Showing posts from April, 2018

Lisbon Botanical Garden, Portugal

Lisbon Botanical Garden was founded in 1873, a part of the Lisbon Polytechnic School, intended for scientific research and teaching from the beginning. The place which was chosen for the garden, hill Olivete, already had a long tradition in botanical studies, as the school had previously been the Jesuit College of Cotovia (1609-1759) and the Royal College of Nobles (1761-1837). However, only in 1873, by the initiative of Count of Ficalho, did the current garden start being planted. When it was inaugurated the garden was considered one of the best in Europe and even for today's standards it displays an impressive collection of sub-tropical vegetation. Located on a hill, it's ideal to accommodate a large diversity of plants, with the cactus and succulent plants, which resist better to the heat and sun, on the top and the plants that need more moisture on the bottom. In Summer there can be a difference of 2ºC between top and bottom. The garden includes between 1300 and 1500 spe

Marechal Carmona Park, Cascais

The land where Marechal Carmona Park is located was used for farming and leisure since de 16th century. It was later acquired by the Order of the Barefoot Carmelites and sold at a public auction after religious orders were extinct in Portugal, in 1834. The place was then bought by Viscount of Gandarinha, who turned it into a romantic park. In 1944 the park, already in the possession of the State, was joined to the Gardens of the Counts of Castro Guimarães and opened to the public. After the 1974 Revolution, that put an end to the dictatorial regime of Estado Novo, the park was renamed to Gandarinha but it is still better known as Marechal Carmona, president during Estado Novo. Every Saturday there's an Organic Market in the park. It's the ideal place to relax while touring Cascais: it has a picnic area, a playground, a junior library and a coffee shop. Opening hours: Nov. to Mar 8h30 to 17h45; Apr. to Oct. 8h30 to 19h45. Entrance free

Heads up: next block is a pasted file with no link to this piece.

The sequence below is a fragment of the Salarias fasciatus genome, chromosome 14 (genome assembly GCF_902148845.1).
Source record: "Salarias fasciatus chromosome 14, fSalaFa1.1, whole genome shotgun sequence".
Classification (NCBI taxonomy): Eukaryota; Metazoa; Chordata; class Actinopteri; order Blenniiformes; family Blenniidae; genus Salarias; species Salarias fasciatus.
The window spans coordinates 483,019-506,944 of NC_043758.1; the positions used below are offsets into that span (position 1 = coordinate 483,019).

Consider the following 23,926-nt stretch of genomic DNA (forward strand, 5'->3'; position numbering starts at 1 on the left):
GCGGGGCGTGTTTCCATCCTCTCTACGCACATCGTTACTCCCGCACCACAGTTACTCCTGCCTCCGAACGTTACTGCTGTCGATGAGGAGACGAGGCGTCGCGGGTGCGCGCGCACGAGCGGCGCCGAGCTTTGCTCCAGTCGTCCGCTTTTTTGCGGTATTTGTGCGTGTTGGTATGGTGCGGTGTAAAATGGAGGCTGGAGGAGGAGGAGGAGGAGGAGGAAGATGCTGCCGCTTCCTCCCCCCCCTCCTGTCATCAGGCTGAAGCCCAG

Foz Palace, Lisbon, Portugal

The Foz Palace, originally known as Castelo Melhor Palace, was built in the 18th century after the old palace of the Marquis of Castelo Melhor was destroyed by the 1755 earthquake.The construction of the palace was suspended when the Marquis died and was only resumed a few decades later, in 1846. It was finally concluded in 1858. However, the family didn't live in the palace for long as it was sold to Tristão Guedes, later Marquis of Foz, after whom the palace is named. Tristão Guedes ordered a substantial renovation of the building, inspired by the 18th-century French architecture. From this period there are the famous Louis XIV style staircase, the Louis XV style hall of mirrors, decorated by a well known Portuguese painter, Columbano Bordalo Pinheiro (unfortunately one of his poorest works, dubbed the infanticide of painting), a Louis XVI style room decorated by another famous Portuguese painter, Jose Malhoa. The Marquis of Foz eventually went bankrupt and the palace and it